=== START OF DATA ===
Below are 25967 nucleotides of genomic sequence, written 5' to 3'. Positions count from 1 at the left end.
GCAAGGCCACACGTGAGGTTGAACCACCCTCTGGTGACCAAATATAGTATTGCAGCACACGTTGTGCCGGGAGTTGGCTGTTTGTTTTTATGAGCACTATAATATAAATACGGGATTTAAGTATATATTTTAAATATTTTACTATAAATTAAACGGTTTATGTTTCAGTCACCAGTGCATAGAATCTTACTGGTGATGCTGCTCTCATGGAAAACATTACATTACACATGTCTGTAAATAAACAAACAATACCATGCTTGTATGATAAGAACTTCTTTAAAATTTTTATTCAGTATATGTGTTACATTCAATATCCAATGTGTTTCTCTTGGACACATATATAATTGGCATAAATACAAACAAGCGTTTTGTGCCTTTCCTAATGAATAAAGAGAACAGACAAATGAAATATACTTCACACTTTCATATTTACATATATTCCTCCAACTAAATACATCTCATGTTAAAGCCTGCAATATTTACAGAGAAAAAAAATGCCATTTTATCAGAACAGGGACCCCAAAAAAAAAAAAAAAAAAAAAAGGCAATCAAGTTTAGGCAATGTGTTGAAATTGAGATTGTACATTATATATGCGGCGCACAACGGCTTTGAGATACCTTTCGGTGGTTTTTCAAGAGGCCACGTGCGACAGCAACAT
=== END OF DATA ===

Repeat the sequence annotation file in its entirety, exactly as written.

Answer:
Below are 25967 nucleotides of genomic sequence, written 5' to 3'. Positions count from 1 at the left end.
GCAAGGCCACACGTGAGGTTGAACCACCCTCTGGTGACCAAATATAGTATTGCAGCACACGTTGTGCCGGGAGTTGGCTGTTTGTTTTTATGAGCACTATAATATAAATACGGGATTTAAGTATATATTTTAAATATTTTACTATAAATTAAACGGTTTATGTTTCAGTCACCAGTGCATAGAATCTTACTGGTGATGCTGCTCTCATGGAAAACATTACATTACACATGTCTGTAAATAAACAAACAATACCATGCTTGTATGATAAGAACTTCTTTAAAATTTTTATTCAGTATATGTGTTACATTCAATATCCAATGTGTTTCTCTTGGACACATATATAATTGGCATAAATACAAACAAGCGTTTTGTGCCTTTCCTAATGAATAAAGAGAACAGACAAATGAAATATACTTCACACTTTCATATTTACATATATTCCTCCAACTAAATACATCTCATGTTAAAGCCTGCAATATTTACAGAGAAAAAAAATGCCATTTTATCAGAACAGGGACCCCAAAAAAAAAAAAAAAAAAAAAAGGCAATCAAGTTTAGGCAATGTGTTGAAATTGAGATTGTACATTATATATGCGGCGCACAACGGCTTTGAGATACCTTTCGGTGGTTTTTCAAGAGGCCACGTGCGACAGCAACAT